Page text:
3.1 Comparison of the pre- and post-impact spectra

In Fig. 1 spectra from the sunward side of the nucleus are shown after continuum subtraction. The emission lines usually present in optical comet spectra are detected, caused by CN, C3, C2 and NH2 radicals. No emissions of $\rm H_2O^+$ or CO$\rm ^+$ were seen.

To investigate whether new emission lines appeared after the impact of the spacecraft into the comet, we compared spectra taken before and after the event. To enhance the signal-to-noise ratio in the reference before impact, all spectra taken on July 3/4 were co-added. After impact, the ejecta cloud moves through the field-of-view and only individual spectra were used for comparison. All gas emission lines have increased in intensity (Fig. 1) after impact. However, no new emissions were present, and thus, no new molecules have been detected.

3.2 Spatial gas and dust profiles

Figure 2 shows the intensity distribution of the continuum, caused by solar light scattered by dust particles, along the slit parallel to the Sun-comet line. Two profiles are shown for the night of July 04/05 and one for all other nights. In Fig. 3, the radial continuum intensity profiles along the perpendicular direction are shown. The ejected dust cloud can be seen in the slit after impact in the sunward direction and 270$^\circ $ direction measured with respect to the projected solar direction. The cloud moves and expands along both directions. After five days the cloud vanished and the coma is back to an intensity profile similar to pre-impact. No change in the intensity profile is seen in the 90$^\circ $ and 180$^\circ $ directions.

\end{figure} Figure 2: Continuum flux along the Sun-comet line, measured at 5540 Å to 5575 Å. The different colors give the profiles at different nights. Isolated peaks in the profiles are caused by stars within the slit. Positive distance is counted towards the projected solar direction, negative in the antisolar direction.
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\end{figure} Figure 3: Continuum flux perpendicular to the Sun-comet line, measured at 5540 Å to 5575 Å. The different colors give the profiles at different nights. Isolated peaks in the profiles are caused by stars within the slit. Positive distance is counted towards the 270$^\circ $ direction, negative in the 90$^\circ $ direction.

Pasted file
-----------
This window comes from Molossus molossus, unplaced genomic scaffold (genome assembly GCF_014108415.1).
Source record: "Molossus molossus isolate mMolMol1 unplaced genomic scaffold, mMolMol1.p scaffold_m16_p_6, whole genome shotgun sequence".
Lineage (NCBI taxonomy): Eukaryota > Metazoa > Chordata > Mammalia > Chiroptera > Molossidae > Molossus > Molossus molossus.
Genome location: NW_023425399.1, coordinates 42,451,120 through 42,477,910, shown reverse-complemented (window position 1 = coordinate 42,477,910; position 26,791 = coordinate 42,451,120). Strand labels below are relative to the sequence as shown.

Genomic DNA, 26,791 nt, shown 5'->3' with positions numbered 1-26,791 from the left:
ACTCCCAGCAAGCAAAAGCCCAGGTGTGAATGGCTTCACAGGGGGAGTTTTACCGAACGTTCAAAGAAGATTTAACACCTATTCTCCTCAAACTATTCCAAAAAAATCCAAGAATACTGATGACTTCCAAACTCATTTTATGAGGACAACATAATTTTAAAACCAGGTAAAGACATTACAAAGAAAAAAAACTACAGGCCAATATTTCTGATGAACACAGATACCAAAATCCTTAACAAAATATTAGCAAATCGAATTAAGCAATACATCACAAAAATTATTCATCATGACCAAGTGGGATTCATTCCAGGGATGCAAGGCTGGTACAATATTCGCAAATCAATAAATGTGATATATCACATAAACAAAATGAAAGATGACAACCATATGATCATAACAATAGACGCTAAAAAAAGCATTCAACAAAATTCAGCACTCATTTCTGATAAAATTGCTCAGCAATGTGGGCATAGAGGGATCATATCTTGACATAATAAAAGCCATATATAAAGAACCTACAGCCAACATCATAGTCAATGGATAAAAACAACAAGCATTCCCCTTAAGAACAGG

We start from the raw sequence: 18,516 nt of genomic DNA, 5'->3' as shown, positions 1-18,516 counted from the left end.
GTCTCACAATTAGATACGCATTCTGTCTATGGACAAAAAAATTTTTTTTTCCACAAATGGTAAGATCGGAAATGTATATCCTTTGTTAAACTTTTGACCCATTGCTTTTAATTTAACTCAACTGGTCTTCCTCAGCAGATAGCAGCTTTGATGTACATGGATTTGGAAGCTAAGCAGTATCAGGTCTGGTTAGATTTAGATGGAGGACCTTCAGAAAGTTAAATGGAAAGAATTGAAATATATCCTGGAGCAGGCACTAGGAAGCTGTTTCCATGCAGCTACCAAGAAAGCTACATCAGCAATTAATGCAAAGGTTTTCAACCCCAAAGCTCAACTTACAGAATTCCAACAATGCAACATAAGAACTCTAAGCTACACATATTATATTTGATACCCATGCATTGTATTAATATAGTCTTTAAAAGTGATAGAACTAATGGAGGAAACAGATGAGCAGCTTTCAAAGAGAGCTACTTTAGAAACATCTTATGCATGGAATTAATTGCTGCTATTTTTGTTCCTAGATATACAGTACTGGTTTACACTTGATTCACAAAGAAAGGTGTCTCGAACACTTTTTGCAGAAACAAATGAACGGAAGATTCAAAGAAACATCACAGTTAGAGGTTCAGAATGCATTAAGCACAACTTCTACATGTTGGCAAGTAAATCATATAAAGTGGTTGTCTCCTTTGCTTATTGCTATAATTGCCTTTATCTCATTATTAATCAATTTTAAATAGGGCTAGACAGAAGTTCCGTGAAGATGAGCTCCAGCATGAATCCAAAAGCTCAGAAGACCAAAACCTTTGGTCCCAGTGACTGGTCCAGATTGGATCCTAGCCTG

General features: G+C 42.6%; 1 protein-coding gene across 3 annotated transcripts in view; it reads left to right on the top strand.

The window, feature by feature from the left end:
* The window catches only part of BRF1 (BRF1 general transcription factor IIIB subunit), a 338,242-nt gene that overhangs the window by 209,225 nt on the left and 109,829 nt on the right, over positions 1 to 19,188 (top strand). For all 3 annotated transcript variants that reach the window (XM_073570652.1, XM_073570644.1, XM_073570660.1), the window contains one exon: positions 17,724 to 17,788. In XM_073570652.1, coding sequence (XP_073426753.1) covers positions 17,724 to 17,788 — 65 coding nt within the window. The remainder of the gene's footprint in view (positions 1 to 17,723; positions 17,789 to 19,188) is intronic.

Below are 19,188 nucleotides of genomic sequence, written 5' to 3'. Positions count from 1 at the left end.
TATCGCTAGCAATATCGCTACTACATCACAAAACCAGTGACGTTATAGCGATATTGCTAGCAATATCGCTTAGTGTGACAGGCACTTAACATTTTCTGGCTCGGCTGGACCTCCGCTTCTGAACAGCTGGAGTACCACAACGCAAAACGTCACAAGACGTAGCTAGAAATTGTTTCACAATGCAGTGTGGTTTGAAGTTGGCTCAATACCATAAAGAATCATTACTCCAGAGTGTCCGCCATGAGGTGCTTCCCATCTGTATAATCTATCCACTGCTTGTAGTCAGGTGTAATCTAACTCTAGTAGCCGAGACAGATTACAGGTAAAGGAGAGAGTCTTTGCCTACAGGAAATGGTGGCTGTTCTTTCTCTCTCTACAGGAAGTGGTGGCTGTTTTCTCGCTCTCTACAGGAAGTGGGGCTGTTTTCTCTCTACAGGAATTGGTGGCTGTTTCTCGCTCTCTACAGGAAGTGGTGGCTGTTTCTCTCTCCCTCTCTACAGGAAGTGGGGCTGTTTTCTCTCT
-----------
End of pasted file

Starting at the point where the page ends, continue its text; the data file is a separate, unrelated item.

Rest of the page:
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The corresponding spatial profiles in the light of CN emission (violet system at 3875 Å) are shown in Figs. 4 and 5. Like in the continuum profiles, a cloud of ejected material moves in the sunward direction after impact. However, the CN cloud is visible in all directions (0$^\circ $, 90$^\circ $, 180$^\circ $, and 270$^\circ $) already 18 h after impact, again expanding and diluting in the subsequent nights. The fast lateral expansion of gas molecules in the coma causes the gas cloud to spread around the nucleus quickly. The long-slit spectra indicate that then a shell-like cloud of gas molecules expands around the nucleus. Four days after impact, the cloud has diluted and is visible just by a higher intensity profile in comparison to pre-impact. Again, at the end of our observing period the CN profile is back to pre-impact conditions.

\end{figure} Figure 4: CN emission flux along the Sun-comet line for different nights. Positive distance values are counted in the projected solar direction, negative values in the antisolar direction.
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\end{figure} Figure 5: CN emission flux perpendicular to the Sun-comet line for different nights. Positive distance values are counted in the 270$^\circ $ direction, negative values in the 90$^\circ $ direction.
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3.3 Variations with rotation period